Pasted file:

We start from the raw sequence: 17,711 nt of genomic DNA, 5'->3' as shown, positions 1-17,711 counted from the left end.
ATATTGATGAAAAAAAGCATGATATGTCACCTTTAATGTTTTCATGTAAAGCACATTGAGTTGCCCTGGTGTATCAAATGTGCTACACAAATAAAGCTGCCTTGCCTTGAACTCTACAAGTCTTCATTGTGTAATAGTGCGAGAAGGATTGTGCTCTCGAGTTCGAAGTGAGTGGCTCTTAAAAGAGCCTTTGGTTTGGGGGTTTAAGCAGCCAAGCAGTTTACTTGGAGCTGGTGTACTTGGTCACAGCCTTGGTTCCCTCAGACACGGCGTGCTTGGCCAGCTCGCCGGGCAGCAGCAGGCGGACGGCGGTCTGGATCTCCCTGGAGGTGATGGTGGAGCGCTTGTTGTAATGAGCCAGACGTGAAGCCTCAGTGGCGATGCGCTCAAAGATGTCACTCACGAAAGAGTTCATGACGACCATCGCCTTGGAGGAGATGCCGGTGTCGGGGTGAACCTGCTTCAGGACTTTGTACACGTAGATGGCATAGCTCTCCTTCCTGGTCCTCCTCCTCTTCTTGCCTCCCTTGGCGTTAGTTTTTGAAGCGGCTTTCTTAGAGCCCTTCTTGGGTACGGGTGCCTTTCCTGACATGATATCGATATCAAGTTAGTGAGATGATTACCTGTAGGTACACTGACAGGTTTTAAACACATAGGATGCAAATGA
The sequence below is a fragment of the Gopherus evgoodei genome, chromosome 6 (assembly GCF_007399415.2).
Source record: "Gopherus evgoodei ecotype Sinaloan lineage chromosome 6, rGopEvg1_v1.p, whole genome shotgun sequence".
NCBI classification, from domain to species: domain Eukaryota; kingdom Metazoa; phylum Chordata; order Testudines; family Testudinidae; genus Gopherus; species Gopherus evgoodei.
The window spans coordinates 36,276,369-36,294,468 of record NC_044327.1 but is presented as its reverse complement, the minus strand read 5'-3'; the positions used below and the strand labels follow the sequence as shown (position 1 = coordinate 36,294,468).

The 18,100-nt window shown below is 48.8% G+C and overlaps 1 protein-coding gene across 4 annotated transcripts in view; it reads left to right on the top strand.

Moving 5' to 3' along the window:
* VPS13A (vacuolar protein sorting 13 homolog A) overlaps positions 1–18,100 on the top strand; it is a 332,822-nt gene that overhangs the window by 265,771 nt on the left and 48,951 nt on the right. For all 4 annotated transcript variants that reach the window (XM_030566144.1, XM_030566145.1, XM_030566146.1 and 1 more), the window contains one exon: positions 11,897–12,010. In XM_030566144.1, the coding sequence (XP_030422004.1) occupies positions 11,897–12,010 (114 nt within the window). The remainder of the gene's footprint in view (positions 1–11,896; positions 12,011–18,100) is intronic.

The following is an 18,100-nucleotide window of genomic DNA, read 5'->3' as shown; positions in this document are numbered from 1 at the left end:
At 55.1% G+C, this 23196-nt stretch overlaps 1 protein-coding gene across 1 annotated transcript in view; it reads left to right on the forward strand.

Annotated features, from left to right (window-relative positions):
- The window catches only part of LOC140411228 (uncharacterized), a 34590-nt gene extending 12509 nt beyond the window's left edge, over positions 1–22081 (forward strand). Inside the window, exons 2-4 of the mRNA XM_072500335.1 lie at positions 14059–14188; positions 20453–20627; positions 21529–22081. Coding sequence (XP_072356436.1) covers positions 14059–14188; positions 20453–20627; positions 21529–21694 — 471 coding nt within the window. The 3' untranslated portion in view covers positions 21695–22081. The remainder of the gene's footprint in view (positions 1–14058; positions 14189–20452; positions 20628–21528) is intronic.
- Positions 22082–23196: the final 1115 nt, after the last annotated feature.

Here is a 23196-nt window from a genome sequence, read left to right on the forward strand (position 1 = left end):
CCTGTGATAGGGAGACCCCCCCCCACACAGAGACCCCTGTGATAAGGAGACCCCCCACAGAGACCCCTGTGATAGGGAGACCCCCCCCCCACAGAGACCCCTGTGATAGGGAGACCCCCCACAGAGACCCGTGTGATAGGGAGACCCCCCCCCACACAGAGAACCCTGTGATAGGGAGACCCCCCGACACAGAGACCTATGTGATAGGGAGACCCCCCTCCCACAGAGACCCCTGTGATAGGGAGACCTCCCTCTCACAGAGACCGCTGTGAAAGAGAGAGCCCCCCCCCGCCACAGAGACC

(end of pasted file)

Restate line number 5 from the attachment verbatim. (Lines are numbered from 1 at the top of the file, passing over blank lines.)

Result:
NCBI classification, from domain to species: domain Eukaryota; kingdom Metazoa; phylum Chordata; order Testudines; family Testudinidae; genus Gopherus; species Gopherus evgoodei.